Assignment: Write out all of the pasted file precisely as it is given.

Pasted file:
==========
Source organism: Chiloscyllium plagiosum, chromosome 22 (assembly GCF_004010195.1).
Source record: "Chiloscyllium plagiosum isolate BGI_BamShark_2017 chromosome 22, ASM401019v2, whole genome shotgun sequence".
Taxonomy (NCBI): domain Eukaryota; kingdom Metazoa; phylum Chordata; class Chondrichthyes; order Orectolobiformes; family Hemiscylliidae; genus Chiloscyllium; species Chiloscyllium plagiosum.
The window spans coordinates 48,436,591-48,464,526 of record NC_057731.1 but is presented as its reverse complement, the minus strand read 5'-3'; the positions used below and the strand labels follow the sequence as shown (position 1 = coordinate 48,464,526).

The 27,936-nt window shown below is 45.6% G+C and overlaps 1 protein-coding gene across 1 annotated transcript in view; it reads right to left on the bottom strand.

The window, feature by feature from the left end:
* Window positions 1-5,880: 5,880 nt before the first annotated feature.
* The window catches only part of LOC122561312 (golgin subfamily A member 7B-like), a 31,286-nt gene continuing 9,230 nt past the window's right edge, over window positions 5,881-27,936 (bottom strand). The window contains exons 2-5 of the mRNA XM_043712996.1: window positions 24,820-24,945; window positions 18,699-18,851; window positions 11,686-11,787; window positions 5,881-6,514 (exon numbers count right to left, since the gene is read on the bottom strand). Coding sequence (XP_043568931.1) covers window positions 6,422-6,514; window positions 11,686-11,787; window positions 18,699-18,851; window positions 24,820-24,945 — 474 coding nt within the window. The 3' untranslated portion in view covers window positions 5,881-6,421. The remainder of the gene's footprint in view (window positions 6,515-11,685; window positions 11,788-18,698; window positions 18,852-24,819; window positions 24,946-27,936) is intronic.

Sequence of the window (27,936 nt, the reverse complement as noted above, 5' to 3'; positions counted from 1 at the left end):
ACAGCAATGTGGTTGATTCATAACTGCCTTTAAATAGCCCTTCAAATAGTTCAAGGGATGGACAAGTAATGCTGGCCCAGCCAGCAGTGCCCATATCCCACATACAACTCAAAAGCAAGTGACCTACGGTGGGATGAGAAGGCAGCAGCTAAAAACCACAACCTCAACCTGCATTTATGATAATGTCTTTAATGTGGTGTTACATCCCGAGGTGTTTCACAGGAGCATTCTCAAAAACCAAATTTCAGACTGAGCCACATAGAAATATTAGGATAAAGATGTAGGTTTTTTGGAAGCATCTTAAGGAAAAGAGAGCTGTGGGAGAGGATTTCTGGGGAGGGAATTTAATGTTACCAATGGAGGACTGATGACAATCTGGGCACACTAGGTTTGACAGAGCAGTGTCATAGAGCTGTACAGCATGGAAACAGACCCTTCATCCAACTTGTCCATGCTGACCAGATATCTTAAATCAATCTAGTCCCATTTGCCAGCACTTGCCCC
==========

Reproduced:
Source organism: Chiloscyllium plagiosum, chromosome 22 (assembly GCF_004010195.1).
Source record: "Chiloscyllium plagiosum isolate BGI_BamShark_2017 chromosome 22, ASM401019v2, whole genome shotgun sequence".
Taxonomy (NCBI): domain Eukaryota; kingdom Metazoa; phylum Chordata; class Chondrichthyes; order Orectolobiformes; family Hemiscylliidae; genus Chiloscyllium; species Chiloscyllium plagiosum.
The window spans coordinates 48,436,591-48,464,526 of record NC_057731.1 but is presented as its reverse complement, the minus strand read 5'-3'; the positions used below and the strand labels follow the sequence as shown (position 1 = coordinate 48,464,526).

The 27,936-nt window shown below is 45.6% G+C and overlaps 1 protein-coding gene across 1 annotated transcript in view; it reads right to left on the bottom strand.

The window, feature by feature from the left end:
* Window positions 1-5,880: 5,880 nt before the first annotated feature.
* The window catches only part of LOC122561312 (golgin subfamily A member 7B-like), a 31,286-nt gene continuing 9,230 nt past the window's right edge, over window positions 5,881-27,936 (bottom strand). The window contains exons 2-5 of the mRNA XM_043712996.1: window positions 24,820-24,945; window positions 18,699-18,851; window positions 11,686-11,787; window positions 5,881-6,514 (exon numbers count right to left, since the gene is read on the bottom strand). Coding sequence (XP_043568931.1) covers window positions 6,422-6,514; window positions 11,686-11,787; window positions 18,699-18,851; window positions 24,820-24,945 — 474 coding nt within the window. The 3' untranslated portion in view covers window positions 5,881-6,421. The remainder of the gene's footprint in view (window positions 6,515-11,685; window positions 11,788-18,698; window positions 18,852-24,819; window positions 24,946-27,936) is intronic.

Sequence of the window (27,936 nt, the reverse complement as noted above, 5' to 3'; positions counted from 1 at the left end):
ACAGCAATGTGGTTGATTCATAACTGCCTTTAAATAGCCCTTCAAATAGTTCAAGGGATGGACAAGTAATGCTGGCCCAGCCAGCAGTGCCCATATCCCACATACAACTCAAAAGCAAGTGACCTACGGTGGGATGAGAAGGCAGCAGCTAAAAACCACAACCTCAACCTGCATTTATGATAATGTCTTTAATGTGGTGTTACATCCCGAGGTGTTTCACAGGAGCATTCTCAAAAACCAAATTTCAGACTGAGCCACATAGAAATATTAGGATAAAGATGTAGGTTTTTTGGAAGCATCTTAAGGAAAAGAGAGCTGTGGGAGAGGATTTCTGGGGAGGGAATTTAATGTTACCAATGGAGGACTGATGACAATCTGGGCACACTAGGTTTGACAGAGCAGTGTCATAGAGCTGTACAGCATGGAAACAGACCCTTCATCCAACTTGTCCATGCTGACCAGATATCTTAAATCAATCTAGTCCCATTTGCCAGCACTTGCCCC